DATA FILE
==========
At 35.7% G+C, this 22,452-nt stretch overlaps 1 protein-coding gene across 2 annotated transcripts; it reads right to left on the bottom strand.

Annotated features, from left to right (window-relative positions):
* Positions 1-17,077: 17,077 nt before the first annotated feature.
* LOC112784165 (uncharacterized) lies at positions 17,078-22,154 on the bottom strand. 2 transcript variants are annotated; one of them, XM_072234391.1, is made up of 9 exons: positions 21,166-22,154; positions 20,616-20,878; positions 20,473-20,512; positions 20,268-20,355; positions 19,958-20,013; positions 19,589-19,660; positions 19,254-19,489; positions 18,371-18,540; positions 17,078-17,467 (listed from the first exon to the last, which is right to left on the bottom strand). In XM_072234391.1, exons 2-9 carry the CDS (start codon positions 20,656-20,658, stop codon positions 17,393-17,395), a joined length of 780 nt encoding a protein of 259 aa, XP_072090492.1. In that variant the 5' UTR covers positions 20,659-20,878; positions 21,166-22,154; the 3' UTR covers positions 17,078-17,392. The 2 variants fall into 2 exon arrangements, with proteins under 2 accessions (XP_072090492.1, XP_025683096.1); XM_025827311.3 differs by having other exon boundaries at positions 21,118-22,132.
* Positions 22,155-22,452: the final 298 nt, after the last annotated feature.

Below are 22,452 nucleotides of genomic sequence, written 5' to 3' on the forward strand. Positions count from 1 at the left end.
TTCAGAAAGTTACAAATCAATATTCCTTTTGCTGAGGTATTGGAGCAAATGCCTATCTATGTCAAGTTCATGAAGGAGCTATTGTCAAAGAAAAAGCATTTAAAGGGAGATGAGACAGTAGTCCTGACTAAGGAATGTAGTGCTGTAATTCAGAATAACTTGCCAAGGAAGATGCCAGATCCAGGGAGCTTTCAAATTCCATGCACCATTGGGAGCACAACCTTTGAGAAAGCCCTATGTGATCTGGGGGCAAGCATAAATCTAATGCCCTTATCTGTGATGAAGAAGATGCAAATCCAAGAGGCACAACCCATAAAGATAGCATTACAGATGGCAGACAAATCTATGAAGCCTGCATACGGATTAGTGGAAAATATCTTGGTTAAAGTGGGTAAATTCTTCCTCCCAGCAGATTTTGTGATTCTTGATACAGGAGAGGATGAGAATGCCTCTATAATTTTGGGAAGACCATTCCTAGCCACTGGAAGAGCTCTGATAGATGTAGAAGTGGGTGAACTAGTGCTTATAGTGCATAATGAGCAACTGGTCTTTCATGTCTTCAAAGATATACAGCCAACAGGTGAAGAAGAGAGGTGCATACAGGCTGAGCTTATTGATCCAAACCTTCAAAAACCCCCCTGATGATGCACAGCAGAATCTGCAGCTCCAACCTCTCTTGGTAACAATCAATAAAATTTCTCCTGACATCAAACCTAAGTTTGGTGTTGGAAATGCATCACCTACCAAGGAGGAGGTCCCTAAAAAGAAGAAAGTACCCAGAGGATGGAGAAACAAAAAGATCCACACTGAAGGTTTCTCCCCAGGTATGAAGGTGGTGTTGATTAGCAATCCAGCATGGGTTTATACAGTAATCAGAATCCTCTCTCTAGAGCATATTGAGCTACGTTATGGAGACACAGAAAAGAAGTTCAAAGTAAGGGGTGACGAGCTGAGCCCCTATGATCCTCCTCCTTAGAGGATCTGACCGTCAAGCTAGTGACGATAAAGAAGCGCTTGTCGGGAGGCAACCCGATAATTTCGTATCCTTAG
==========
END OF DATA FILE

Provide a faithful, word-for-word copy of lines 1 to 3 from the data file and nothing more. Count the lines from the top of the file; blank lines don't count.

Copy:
At 35.7% G+C, this 22,452-nt stretch overlaps 1 protein-coding gene across 2 annotated transcripts; it reads right to left on the bottom strand.

Annotated features, from left to right (window-relative positions):
* Positions 1-17,077: 17,077 nt before the first annotated feature.